Pretty good article and good points. I want to add a few more based on my experience:

* On the topic of systems changing. The "perfect" system is a moving target. Have you ever encountered an entire module that could be replaced by a library call? The plot twist is that library didn't exist 5 years ago when the code was written. Found an ugly hack that's completely unnecessary? that was written to overcome a system limitation that has since been removed. As time passes, how a "perfect" system looks like changes as well.

* On the topic of never the same implementation, we aren't all experts in everything. Being assigned to a project in a tech you have no knowledge whatsoever is a very humbling experience. You'll make tons of mistakes, and code will be far less than ideal, but it's only with time that you'll get to appreciate (and fix) those.

* On the point of Good > Perfect, there is the topic of diminishing returns and leverage. In the previous two points we either can't or don't know how to write better systems. Sometimes we can and know how to do it, but it's better not to. A while back I wrote a service that's central to our infrastructure. I spent a bit of time making sure code is clean and we have good test coverage. It has been in production a while and it has never caused an issue. Sometimes I look at it and see some obvious faults: interfaces could be tidier, or some code could be cleaner. However I force myself to not spend time fixing it. Why? it isn't a high leverage activity. Rather than spending time polishing a service that works well, I should spend that time fixing open bugs or improving parts of the system that don't work as well. Even if it isn't as satisfying to our ego, the return on investment will be much higher.

>I realized that even armed with all the theory and context, the perfect system still remains a mythical creature. In other words - it doesn’t exist.

I wouldn't go so far to say this.

The perfect system does exist we just need to define it formally. This will take a long time and a lot of research but we can get there.

Any time you hear the words "designing systems" it refers to some aspect of reality we don't understand and we go through this "design process" where we attempt to guess and check our way to a very sub optimal solution.

Take for example the distance between two points. The answer is a straight line. We have a formal definition of this axiom. We do not need to design the shortest distance between two points. If we complicate the problem and ask the question what is the best way to travel between two points in the United States... well then the answer gets much more complicated. Do you take a car? Do you take a bus? Do you take a plane? Which one is cheaper? Which one is faster? Which one is better for the environment? All kinds of decisions make it too complicated to calculate a solution so we turn to Design. We use "design" to create systems where no closed form solution yet exists. And in the past decade we've used machine learning as one possible way of finding a solution for these types of problems.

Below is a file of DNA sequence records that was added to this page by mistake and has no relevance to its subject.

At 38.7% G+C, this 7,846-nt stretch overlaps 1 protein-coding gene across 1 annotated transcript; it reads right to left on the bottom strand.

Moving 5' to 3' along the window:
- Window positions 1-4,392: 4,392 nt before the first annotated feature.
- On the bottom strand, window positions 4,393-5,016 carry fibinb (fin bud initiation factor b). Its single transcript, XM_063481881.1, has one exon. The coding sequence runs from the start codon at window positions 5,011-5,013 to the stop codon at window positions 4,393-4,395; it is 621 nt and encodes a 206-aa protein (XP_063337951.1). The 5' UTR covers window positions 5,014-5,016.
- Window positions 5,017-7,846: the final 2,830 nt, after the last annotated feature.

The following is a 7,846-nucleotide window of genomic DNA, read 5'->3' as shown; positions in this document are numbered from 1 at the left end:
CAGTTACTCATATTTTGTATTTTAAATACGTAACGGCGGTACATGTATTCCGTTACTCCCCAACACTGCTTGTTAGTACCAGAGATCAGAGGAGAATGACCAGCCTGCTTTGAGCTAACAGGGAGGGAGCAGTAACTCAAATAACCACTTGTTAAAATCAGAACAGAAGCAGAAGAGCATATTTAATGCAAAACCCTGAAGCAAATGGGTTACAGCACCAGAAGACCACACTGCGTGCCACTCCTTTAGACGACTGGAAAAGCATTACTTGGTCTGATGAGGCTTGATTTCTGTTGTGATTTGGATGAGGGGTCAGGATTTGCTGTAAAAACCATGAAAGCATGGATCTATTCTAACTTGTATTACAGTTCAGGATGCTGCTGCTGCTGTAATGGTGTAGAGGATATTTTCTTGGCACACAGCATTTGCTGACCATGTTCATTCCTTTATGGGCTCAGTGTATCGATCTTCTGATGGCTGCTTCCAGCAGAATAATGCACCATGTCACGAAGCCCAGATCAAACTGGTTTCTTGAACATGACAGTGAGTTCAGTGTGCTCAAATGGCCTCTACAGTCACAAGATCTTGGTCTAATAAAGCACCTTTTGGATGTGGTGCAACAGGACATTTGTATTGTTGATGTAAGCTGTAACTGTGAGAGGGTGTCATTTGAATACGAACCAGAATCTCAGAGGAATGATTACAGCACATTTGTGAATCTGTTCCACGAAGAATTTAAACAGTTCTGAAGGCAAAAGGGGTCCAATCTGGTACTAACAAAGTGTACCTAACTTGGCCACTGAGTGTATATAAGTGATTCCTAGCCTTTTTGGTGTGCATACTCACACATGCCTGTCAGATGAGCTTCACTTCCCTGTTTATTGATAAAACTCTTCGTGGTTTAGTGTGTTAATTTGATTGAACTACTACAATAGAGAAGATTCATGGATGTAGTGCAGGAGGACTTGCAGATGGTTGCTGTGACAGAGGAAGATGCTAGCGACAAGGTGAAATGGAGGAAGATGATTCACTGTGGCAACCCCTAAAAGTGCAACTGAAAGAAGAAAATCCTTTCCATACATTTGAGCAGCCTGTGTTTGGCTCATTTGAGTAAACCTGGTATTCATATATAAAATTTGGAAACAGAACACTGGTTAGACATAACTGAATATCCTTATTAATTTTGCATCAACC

While we have to use designs for building planes and such I do not believe that this will always be the case for programming. I truly believe in a world where it is possible to calculate our program designs. If you really squint... I sort of see a path leading to this world within functional programming and category/type theory.


I don't think we'll ever be able to calculate program designs, like having a computer design the theoretically optimal {sorting algorithm, hashmap, SQL engine} for a given processor, for a particular performance criterion (average-case and worst-case performance), out of the exponentially exploding set of possible type and function definitions. And "the perfect system" is different on a DS, a smartphone, a desktop PC, or a GPU or supercomputer. I think it's orders of magnitude more complex than designing an optimal chess algorithm. But I'll look into the PDF you linked, since I believe "calculating a program design" would be great to have (though I doubt it's possible), and people aiming for it will hopefully create useful tools along the way.

I do think we can and should define a self-consistent internal logic for the program designs we do write (eg. under a given set of valid inputs, the program is is memory-safe, is thread-safe, does not produce UB, has program-specific invariants upheld by each function's preconditions and postconditions, and produces correct results with eg. O(n log n) runtime, making O(n) allocations totaling O(n) bytes ever allocated), then verify that the code we write upholds this logic. Every program has an internal logic, correct programs have self-consistent logic, and any holes in the logic are exposed as bugs in the program. And easily understood code makes this logic self-evident to readers.